CorVision goes back 40 years!
In 1972, Lou Santoro and Mike Lowery created INFORM
--CorVision's utility commands (SORT, LIST, CONSOLIDATE, etc.)
to short-cut development of custom applications for
In 1976-'77 Ken Levitt and Dick Berthold ported INFORM to
the PDP-11/70. Cortex was formed to market INFORM-11 and used
it to deliver a 20 user order entry system at Eddie Bauer.
By 1981-'82, with new investment from A. B. Dick, Cortex
ported INFORM to Digital's new VAX/VMS, adding compiled
executables. Digital and Cortex promoted INFORM-11 as a
pioneering rapid application development system.
By 1984, Jim Warner encapsulated INFORM in a
repository-based development tool, naming it Application
Factory. INFORM's PROCESS procedural language became
Builder. In 1986, Application Factory was
In 1986-'89, CorVision solidified as a robust and capable
tool for rapidly building significant multi-user applications
— Rdb support attracted major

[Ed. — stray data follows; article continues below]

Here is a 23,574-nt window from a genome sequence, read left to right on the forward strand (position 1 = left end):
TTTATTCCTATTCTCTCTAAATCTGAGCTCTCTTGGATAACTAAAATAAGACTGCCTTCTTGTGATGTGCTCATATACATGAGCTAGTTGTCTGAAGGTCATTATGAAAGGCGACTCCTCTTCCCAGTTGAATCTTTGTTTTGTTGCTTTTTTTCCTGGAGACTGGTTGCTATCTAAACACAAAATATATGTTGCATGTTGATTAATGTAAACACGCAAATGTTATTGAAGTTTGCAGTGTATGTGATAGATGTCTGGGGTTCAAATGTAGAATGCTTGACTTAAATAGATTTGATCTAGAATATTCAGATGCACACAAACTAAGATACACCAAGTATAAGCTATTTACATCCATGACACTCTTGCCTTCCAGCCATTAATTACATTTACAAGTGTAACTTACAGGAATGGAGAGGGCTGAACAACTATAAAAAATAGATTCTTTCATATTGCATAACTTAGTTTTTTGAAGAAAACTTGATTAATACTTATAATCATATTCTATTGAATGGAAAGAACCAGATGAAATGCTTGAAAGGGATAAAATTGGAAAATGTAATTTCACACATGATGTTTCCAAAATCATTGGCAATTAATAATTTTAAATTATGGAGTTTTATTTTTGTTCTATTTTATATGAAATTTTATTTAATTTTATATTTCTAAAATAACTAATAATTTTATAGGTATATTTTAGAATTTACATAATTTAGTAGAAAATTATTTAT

Cortex' marketing and support became international.
By 1992, CorVision version 5 arrived with Query and support
for Unix. By 1993 Cortex supported 'vesting' to
Digital's new Alpha line. In 1994, International
Software Group purchased Cortex.
As early as 1987, Cortex recognized the growth in the
popularity of the PC, supporting diagrammatic editing of menus
and data relationships in CorVision. In 1993 a
client-server version was released, but not widely adopted. In 1997 Cortex beta
tested CorVision-10 which generated for PC's but CorVision
itself stayed anchored on VMS. CorVision-10 proved more
difficult than hoped, and was never released.
1994 saw the last innovative CorVision release: V5.11. The
extra-fee Y2K release, V5.12.2, marked the end of development.
In 2002 Order Processing Technologies offers
its CV2VB service, porting CorVision applications to Visual
Basic. In 2003, Order Processing Technologies offers CV2VB
service, porting CorVision applications VB.NET, and the CV2VB
CorVision replacement tool set.
Order Processing Technologies is not affiliated with Attunity Inc., the owner